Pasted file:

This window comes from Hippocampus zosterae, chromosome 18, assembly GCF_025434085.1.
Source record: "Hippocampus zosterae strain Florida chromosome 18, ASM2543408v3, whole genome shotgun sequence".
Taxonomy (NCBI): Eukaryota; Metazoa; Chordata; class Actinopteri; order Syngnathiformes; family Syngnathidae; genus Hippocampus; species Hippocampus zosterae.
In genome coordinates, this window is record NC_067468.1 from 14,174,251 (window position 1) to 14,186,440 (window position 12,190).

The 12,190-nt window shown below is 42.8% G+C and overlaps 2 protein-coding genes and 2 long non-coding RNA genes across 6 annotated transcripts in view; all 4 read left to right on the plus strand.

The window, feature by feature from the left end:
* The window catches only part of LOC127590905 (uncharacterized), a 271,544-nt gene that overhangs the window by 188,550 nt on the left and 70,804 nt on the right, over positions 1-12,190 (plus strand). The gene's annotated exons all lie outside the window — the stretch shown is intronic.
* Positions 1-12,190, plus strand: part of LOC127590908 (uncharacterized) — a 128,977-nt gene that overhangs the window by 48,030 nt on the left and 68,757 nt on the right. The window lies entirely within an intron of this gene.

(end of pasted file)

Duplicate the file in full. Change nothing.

This window comes from Hippocampus zosterae, chromosome 18, assembly GCF_025434085.1.
Source record: "Hippocampus zosterae strain Florida chromosome 18, ASM2543408v3, whole genome shotgun sequence".
Taxonomy (NCBI): Eukaryota; Metazoa; Chordata; class Actinopteri; order Syngnathiformes; family Syngnathidae; genus Hippocampus; species Hippocampus zosterae.
In genome coordinates, this window is record NC_067468.1 from 14,174,251 (window position 1) to 14,186,440 (window position 12,190).

The 12,190-nt window shown below is 42.8% G+C and overlaps 2 protein-coding genes and 2 long non-coding RNA genes across 6 annotated transcripts in view; all 4 read left to right on the plus strand.

The window, feature by feature from the left end:
* The window catches only part of LOC127590905 (uncharacterized), a 271,544-nt gene that overhangs the window by 188,550 nt on the left and 70,804 nt on the right, over positions 1-12,190 (plus strand). The gene's annotated exons all lie outside the window — the stretch shown is intronic.
* Positions 1-12,190, plus strand: part of LOC127590908 (uncharacterized) — a 128,977-nt gene that overhangs the window by 48,030 nt on the left and 68,757 nt on the right. The window lies entirely within an intron of this gene.